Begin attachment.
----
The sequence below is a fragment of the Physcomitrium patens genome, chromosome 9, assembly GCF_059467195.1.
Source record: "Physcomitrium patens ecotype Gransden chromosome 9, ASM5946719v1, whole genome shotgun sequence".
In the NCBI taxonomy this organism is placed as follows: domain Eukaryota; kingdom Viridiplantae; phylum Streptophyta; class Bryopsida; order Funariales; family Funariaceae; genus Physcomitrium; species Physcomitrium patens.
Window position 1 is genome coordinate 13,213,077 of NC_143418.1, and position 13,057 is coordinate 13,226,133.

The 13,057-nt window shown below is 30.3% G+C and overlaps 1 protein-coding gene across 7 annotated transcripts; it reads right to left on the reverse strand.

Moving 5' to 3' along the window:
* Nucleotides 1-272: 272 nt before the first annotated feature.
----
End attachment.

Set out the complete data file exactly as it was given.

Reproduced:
The sequence below is a fragment of the Physcomitrium patens genome, chromosome 9, assembly GCF_059467195.1.
Source record: "Physcomitrium patens ecotype Gransden chromosome 9, ASM5946719v1, whole genome shotgun sequence".
In the NCBI taxonomy this organism is placed as follows: domain Eukaryota; kingdom Viridiplantae; phylum Streptophyta; class Bryopsida; order Funariales; family Funariaceae; genus Physcomitrium; species Physcomitrium patens.
Window position 1 is genome coordinate 13,213,077 of NC_143418.1, and position 13,057 is coordinate 13,226,133.

The 13,057-nt window shown below is 30.3% G+C and overlaps 1 protein-coding gene across 7 annotated transcripts; it reads right to left on the reverse strand.

Moving 5' to 3' along the window:
* Nucleotides 1-272: 272 nt before the first annotated feature.